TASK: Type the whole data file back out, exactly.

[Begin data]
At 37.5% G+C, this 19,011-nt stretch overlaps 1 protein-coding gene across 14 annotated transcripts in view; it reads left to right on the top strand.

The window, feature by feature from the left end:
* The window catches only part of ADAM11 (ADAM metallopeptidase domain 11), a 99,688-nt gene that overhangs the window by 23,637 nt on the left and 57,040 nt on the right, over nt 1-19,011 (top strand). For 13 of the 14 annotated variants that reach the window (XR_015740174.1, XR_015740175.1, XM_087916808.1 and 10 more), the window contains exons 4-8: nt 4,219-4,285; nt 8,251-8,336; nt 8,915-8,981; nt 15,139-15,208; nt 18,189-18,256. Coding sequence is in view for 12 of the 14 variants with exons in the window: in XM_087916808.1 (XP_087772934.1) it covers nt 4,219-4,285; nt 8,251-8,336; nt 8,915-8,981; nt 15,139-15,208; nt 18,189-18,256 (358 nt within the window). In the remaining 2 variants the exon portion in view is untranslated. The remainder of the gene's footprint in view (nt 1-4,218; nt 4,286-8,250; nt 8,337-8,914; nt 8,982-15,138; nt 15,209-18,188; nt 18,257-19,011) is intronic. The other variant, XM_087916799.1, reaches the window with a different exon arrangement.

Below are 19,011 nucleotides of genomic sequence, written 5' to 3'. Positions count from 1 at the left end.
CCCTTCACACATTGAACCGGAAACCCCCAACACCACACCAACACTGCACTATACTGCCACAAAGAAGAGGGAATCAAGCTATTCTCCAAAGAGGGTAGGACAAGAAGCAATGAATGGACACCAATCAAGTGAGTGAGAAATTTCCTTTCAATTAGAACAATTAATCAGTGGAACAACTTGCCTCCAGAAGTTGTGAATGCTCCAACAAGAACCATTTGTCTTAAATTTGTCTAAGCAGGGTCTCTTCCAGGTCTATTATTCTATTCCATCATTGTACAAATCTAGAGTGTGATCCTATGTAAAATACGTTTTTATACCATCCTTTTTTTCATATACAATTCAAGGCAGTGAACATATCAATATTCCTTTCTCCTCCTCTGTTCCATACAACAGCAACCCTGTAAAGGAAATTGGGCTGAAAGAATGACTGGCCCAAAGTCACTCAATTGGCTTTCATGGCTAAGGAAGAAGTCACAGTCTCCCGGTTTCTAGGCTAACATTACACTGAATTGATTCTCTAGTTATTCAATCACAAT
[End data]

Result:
At 37.5% G+C, this 19,011-nt stretch overlaps 1 protein-coding gene across 14 annotated transcripts in view; it reads left to right on the top strand.

The window, feature by feature from the left end:
* The window catches only part of ADAM11 (ADAM metallopeptidase domain 11), a 99,688-nt gene that overhangs the window by 23,637 nt on the left and 57,040 nt on the right, over nt 1-19,011 (top strand). For 13 of the 14 annotated variants that reach the window (XR_015740174.1, XR_015740175.1, XM_087916808.1 and 10 more), the window contains exons 4-8: nt 4,219-4,285; nt 8,251-8,336; nt 8,915-8,981; nt 15,139-15,208; nt 18,189-18,256. Coding sequence is in view for 12 of the 14 variants with exons in the window: in XM_087916808.1 (XP_087772934.1) it covers nt 4,219-4,285; nt 8,251-8,336; nt 8,915-8,981; nt 15,139-15,208; nt 18,189-18,256 (358 nt within the window). In the remaining 2 variants the exon portion in view is untranslated. The remainder of the gene's footprint in view (nt 1-4,218; nt 4,286-8,250; nt 8,337-8,914; nt 8,982-15,138; nt 15,209-18,188; nt 18,257-19,011) is intronic. The other variant, XM_087916799.1, reaches the window with a different exon arrangement.

Below are 19,011 nucleotides of genomic sequence, written 5' to 3'. Positions count from 1 at the left end.
CCCTTCACACATTGAACCGGAAACCCCCAACACCACACCAACACTGCACTATACTGCCACAAAGAAGAGGGAATCAAGCTATTCTCCAAAGAGGGTAGGACAAGAAGCAATGAATGGACACCAATCAAGTGAGTGAGAAATTTCCTTTCAATTAGAACAATTAATCAGTGGAACAACTTGCCTCCAGAAGTTGTGAATGCTCCAACAAGAACCATTTGTCTTAAATTTGTCTAAGCAGGGTCTCTTCCAGGTCTATTATTCTATTCCATCATTGTACAAATCTAGAGTGTGATCCTATGTAAAATACGTTTTTATACCATCCTTTTTTTCATATACAATTCAAGGCAGTGAACATATCAATATTCCTTTCTCCTCCTCTGTTCCATACAACAGCAACCCTGTAAAGGAAATTGGGCTGAAAGAATGACTGGCCCAAAGTCACTCAATTGGCTTTCATGGCTAAGGAAGAAGTCACAGTCTCCCGGTTTCTAGGCTAACATTACACTGAATTGATTCTCTAGTTATTCAATCACAAT